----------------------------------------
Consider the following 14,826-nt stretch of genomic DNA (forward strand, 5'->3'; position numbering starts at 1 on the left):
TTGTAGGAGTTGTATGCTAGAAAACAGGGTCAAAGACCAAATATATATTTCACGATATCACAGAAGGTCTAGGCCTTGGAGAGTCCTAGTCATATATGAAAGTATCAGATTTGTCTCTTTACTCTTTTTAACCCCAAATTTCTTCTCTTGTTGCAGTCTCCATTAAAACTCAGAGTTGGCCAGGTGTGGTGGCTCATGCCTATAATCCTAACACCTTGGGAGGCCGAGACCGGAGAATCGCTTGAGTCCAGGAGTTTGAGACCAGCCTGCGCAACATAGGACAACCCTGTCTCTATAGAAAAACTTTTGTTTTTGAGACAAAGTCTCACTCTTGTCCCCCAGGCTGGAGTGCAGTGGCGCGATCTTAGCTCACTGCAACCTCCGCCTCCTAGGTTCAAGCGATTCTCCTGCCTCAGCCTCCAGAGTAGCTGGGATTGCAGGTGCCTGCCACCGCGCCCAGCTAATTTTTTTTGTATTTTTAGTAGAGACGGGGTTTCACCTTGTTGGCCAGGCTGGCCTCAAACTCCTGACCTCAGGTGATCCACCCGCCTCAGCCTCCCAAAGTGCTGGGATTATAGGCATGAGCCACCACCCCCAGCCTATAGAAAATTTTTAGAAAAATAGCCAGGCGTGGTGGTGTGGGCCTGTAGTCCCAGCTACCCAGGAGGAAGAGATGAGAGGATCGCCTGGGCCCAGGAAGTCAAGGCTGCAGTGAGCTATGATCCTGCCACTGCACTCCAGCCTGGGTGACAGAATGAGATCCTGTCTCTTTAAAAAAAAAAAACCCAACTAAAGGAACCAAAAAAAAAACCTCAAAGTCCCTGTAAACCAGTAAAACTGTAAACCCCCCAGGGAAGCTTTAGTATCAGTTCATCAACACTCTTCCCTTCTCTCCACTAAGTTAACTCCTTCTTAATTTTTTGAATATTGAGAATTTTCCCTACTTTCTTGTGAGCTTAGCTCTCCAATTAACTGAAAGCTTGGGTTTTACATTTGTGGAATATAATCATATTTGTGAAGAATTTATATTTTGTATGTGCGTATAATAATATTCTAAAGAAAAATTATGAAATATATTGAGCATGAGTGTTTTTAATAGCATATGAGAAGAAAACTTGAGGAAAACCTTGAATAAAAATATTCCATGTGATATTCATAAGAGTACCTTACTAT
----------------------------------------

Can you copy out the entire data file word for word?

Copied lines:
Consider the following 14,826-nt stretch of genomic DNA (forward strand, 5'->3'; position numbering starts at 1 on the left):
TTGTAGGAGTTGTATGCTAGAAAACAGGGTCAAAGACCAAATATATATTTCACGATATCACAGAAGGTCTAGGCCTTGGAGAGTCCTAGTCATATATGAAAGTATCAGATTTGTCTCTTTACTCTTTTTAACCCCAAATTTCTTCTCTTGTTGCAGTCTCCATTAAAACTCAGAGTTGGCCAGGTGTGGTGGCTCATGCCTATAATCCTAACACCTTGGGAGGCCGAGACCGGAGAATCGCTTGAGTCCAGGAGTTTGAGACCAGCCTGCGCAACATAGGACAACCCTGTCTCTATAGAAAAACTTTTGTTTTTGAGACAAAGTCTCACTCTTGTCCCCCAGGCTGGAGTGCAGTGGCGCGATCTTAGCTCACTGCAACCTCCGCCTCCTAGGTTCAAGCGATTCTCCTGCCTCAGCCTCCAGAGTAGCTGGGATTGCAGGTGCCTGCCACCGCGCCCAGCTAATTTTTTTTGTATTTTTAGTAGAGACGGGGTTTCACCTTGTTGGCCAGGCTGGCCTCAAACTCCTGACCTCAGGTGATCCACCCGCCTCAGCCTCCCAAAGTGCTGGGATTATAGGCATGAGCCACCACCCCCAGCCTATAGAAAATTTTTAGAAAAATAGCCAGGCGTGGTGGTGTGGGCCTGTAGTCCCAGCTACCCAGGAGGAAGAGATGAGAGGATCGCCTGGGCCCAGGAAGTCAAGGCTGCAGTGAGCTATGATCCTGCCACTGCACTCCAGCCTGGGTGACAGAATGAGATCCTGTCTCTTTAAAAAAAAAAAACCCAACTAAAGGAACCAAAAAAAAAACCTCAAAGTCCCTGTAAACCAGTAAAACTGTAAACCCCCCAGGGAAGCTTTAGTATCAGTTCATCAACACTCTTCCCTTCTCTCCACTAAGTTAACTCCTTCTTAATTTTTTGAATATTGAGAATTTTCCCTACTTTCTTGTGAGCTTAGCTCTCCAATTAACTGAAAGCTTGGGTTTTACATTTGTGGAATATAATCATATTTGTGAAGAATTTATATTTTGTATGTGCGTATAATAATATTCTAAAGAAAAATTATGAAATATATTGAGCATGAGTGTTTTTAATAGCATATGAGAAGAAAACTTGAGGAAAACCTTGAATAAAAATATTCCATGTGATATTCATAAGAGTACCTTACTAT